Human embryonic stem cells used to restore sight in two patients — our expert gives his view on the breakthrough


In response to the use of embryonic stem cells to restore vision in two patients with macular degeneration, WideCells Group CSO Professor Peter Hollands provides insight into the history - and his personal experience of — this controversial branch of regenerative medicine:

Human embryonic stem cells

A recent report on the use of human embryonic stem cells to treat a damaged retina and restore vision is very encouraging.

Two patients, a man in his 80s and a woman in her 60s, received embryonic stem cell grafts to their eyes to treat age-related macular degeneration. The result has been the restoration of normal vision in these patients with no side effects. They can now see well enough to read. Further clinical trials are needed but the benefits to these two patients are clear.

Ethical concerns

In the early 1980s I was a Clinical Embryologist at Bourn Hall Clinic which was the first in vitro fertilisation clinic in the world. I was working under the supervision of Prof R.G. Edwards and Mr P.C. Steptoe who had created the first ‘test-tube’ baby in 1978. These were pioneering days and it was an honour to be part of the team bringing this new technology to the world.

Each day I would look down the microscope in the dimly lit laboratory and see human embryos growing and thriving. It was interesting to think that, at that time, I was one of the very few people in the world who had seen a living human embryo. When the team discussed our work we all agreed that within the embryos we were seeing there would be stem cells which would eventually develop into the fetus, the placenta and the membranes of pregnancy.

What we did not know at that stage was whether or not it would be possible to extract and manipulate these human embryonic stem cells. My PhD at Cambridge University had investigated the possibility of finding stem cells in early implantation mouse embryos. This work not only showed that stem cells were present but that they could be used to repair the bone marrow of other mice and even cure a genetic anaemia in a particular strain of mice.

The stage was set for the discovery and manipulation of embryonic stem cells but we also knew that such technology would bring much opposition. We had already faced severe opposition for the development of IVF from religious, ethical, legal and moral groups so taking this to the next step for embryonic stem cells would be a great challenge for those involved. My own interests moved away from embryonic stem cells to adult stem cells, such as bone marrow, cord blood, cord tissue, teeth and so on — and this has been my focus of attention ever since.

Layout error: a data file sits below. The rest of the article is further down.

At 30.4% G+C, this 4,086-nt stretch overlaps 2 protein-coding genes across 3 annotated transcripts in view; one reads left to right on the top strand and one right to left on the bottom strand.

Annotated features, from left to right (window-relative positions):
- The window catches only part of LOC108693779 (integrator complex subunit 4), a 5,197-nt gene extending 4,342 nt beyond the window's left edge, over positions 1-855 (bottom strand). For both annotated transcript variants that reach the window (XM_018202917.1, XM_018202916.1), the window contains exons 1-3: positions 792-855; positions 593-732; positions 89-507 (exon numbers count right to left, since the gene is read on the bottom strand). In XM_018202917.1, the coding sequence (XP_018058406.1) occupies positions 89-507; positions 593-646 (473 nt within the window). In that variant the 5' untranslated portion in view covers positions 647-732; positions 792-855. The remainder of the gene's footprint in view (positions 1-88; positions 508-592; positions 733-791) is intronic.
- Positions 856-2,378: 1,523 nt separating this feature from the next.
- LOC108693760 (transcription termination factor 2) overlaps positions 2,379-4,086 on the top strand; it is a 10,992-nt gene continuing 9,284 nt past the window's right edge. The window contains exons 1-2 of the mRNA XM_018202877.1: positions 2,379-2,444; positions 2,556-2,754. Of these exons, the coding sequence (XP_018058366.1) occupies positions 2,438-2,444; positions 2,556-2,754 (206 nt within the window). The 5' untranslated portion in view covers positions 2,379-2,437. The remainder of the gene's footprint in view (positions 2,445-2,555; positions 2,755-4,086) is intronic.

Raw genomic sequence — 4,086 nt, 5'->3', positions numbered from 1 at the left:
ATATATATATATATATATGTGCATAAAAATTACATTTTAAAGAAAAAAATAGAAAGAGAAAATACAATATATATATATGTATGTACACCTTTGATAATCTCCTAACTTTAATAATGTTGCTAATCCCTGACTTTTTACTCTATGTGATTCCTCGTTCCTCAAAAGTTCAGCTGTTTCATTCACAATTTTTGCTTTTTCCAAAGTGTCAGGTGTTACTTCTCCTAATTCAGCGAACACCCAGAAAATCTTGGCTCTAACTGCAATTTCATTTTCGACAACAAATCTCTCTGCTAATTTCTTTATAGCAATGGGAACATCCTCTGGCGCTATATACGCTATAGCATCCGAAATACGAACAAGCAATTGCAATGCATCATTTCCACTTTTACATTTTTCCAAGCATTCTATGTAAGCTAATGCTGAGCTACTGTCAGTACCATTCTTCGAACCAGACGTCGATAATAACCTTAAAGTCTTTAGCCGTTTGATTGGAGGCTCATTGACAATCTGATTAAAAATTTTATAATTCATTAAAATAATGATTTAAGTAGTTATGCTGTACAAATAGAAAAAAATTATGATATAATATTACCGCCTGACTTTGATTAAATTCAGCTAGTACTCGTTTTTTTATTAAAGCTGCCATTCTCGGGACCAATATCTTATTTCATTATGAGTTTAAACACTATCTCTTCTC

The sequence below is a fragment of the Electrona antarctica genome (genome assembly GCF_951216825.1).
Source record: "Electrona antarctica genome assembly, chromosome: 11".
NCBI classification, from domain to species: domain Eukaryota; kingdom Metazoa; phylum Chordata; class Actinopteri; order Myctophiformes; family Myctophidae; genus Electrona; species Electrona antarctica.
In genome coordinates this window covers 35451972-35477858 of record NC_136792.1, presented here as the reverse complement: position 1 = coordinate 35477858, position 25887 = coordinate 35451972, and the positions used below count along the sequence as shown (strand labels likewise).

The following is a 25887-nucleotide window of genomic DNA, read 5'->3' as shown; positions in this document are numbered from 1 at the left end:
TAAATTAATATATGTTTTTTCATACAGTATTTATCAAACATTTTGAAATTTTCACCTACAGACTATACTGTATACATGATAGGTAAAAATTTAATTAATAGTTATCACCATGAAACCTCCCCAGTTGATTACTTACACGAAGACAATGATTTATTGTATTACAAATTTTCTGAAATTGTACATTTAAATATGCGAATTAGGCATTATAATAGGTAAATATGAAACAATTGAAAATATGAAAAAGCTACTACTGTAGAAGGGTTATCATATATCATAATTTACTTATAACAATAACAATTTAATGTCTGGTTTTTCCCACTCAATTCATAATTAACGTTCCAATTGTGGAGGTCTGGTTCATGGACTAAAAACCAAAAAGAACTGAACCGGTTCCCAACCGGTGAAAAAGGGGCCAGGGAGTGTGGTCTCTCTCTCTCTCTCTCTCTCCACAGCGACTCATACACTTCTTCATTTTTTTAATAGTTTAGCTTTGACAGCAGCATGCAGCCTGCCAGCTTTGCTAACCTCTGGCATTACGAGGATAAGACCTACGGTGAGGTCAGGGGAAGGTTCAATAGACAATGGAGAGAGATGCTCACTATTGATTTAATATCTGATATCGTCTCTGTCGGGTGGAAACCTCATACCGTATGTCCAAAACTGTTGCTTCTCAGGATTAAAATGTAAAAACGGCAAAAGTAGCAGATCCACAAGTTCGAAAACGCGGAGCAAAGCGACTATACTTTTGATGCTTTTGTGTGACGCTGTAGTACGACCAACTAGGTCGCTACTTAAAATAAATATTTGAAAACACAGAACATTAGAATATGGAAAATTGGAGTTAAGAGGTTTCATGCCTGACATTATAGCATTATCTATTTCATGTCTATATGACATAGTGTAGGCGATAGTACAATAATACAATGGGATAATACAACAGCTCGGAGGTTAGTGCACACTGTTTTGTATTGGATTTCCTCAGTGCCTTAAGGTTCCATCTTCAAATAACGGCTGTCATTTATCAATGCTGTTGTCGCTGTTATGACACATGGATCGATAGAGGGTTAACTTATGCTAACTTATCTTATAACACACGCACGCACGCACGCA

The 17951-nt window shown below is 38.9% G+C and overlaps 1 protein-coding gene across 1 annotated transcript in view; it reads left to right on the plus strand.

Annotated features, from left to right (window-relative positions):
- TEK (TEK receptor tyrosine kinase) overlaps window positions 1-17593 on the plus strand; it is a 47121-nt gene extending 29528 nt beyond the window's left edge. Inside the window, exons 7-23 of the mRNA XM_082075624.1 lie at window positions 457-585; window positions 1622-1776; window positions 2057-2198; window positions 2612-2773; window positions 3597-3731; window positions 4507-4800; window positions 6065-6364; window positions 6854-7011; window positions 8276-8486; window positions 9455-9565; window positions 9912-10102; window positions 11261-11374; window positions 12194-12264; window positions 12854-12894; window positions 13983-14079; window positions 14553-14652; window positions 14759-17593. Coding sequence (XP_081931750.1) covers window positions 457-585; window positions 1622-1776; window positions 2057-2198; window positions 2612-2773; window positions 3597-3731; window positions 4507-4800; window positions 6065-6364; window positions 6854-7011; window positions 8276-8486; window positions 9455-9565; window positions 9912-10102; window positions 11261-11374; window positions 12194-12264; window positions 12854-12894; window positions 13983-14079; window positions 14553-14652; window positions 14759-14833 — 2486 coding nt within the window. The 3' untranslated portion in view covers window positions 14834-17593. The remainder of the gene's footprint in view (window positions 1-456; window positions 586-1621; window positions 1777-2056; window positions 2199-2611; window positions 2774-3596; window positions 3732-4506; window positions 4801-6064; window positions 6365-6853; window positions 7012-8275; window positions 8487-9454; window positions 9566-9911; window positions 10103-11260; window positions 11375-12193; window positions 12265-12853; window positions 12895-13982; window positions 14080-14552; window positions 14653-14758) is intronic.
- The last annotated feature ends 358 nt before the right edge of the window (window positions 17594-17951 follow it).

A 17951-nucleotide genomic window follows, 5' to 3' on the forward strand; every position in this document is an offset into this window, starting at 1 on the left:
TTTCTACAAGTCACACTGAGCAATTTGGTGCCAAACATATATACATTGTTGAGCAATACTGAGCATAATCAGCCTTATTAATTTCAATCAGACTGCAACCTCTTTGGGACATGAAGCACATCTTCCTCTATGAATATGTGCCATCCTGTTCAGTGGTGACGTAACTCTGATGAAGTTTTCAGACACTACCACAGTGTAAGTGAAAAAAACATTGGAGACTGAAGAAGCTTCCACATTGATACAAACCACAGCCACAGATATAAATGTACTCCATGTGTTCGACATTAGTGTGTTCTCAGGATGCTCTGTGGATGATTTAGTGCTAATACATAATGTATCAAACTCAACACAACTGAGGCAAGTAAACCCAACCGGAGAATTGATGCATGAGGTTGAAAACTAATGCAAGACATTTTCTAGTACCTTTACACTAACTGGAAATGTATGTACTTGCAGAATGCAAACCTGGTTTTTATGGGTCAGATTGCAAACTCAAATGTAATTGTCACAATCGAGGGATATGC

The ultimate stem cell

The crucial next step was the discovery of embryonic stem cells in mouse embryos by Martin Evans in 1981 and the subsequent discovery of human embryonic stem cells by James Thomson in 1998.

Human embryonic stem cells were then hailed as the ultimate stem cell which could in theory treat any disease. There was much media hype at this time which sometimes resulted in other stem cell types being ignored.

It soon became clear, however, that there was much opposition to the creation and use of embryonic stem cells because to create human embryonic stem cells it is necessary to take a group of cells called the inner cell mass from a developing embryo and grow these cells on in the laboratory. This process of extracting the inner cell mass results in the destruction of the embryo and this destruction of a human embryo to obtain stem cells was deemed unacceptable by many people.

The source of the human embryos to develop human embryonic stem cells has also been a subject of great debate. At present ‘unwanted’ frozen embryos at IVF clinics are donated by the parents so that they can be used to extract human embryonic stem cells. This is clearly a limited source compared to adult stem cell technology such as umbilical cord blood which can be collected at every birth with no side effects or ethical objections.

New technology

Despite these problems scientists continued to develop embryonic stem cell technology and slowly began to understand the properties of human embryonic stem cells. One of the concerns was that human embryonic stem cell may form tumours when grafted into recipient patients and these concerns have not yet been fully resolved.

Fast forward to today and human embryonic stem cells have now been developed to the point where they can be frozen and used as and when required. The nature of human embryonic stem cells is that they can, in theory, produce any tissue type in the body which gives them great theoretical potential in regenerative medicine technology.

It is essential that we all keep an open mind about stem cell technology and the potential it has to drive regenerative medicine procedures in the future.

My opinion is that we will find that certain stem cells are good at treating certain diseases in a similar way that we have found that certain medication is good for certain diseases. I have no doubt that embryonic stem cells will play an important role in these technologies but only alongside the many other stem cell types which are being discovered.

Stem cell-based regenerative medicine could become routine in the future and even replace standard pharmaceutical medication for many diseases and types of trauma.

By Professor Peter Hollands, Group Chief Scientific Officer at WideCells

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